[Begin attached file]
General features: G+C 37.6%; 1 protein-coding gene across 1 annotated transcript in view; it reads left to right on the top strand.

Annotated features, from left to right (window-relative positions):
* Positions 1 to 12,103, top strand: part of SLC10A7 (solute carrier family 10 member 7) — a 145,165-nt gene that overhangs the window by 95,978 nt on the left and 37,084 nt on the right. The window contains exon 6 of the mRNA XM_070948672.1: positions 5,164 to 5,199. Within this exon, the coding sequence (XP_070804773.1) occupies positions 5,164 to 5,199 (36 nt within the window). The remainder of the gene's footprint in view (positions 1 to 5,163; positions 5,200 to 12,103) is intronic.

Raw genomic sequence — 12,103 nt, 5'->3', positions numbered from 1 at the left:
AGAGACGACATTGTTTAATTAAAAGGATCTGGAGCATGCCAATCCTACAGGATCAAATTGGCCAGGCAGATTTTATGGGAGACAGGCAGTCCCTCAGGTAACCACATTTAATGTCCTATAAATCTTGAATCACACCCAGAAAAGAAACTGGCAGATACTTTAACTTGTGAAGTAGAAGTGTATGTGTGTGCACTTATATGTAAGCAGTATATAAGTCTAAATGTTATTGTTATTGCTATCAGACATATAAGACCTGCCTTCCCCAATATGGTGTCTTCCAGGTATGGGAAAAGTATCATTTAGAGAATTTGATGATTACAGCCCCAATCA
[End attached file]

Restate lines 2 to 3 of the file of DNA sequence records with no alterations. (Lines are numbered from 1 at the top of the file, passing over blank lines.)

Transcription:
Annotated features, from left to right (window-relative positions):
* Positions 1 to 12,103, top strand: part of SLC10A7 (solute carrier family 10 member 7) — a 145,165-nt gene that overhangs the window by 95,978 nt on the left and 37,084 nt on the right. The window contains exon 6 of the mRNA XM_070948672.1: positions 5,164 to 5,199. Within this exon, the coding sequence (XP_070804773.1) occupies positions 5,164 to 5,199 (36 nt within the window). The remainder of the gene's footprint in view (positions 1 to 5,163; positions 5,200 to 12,103) is intronic.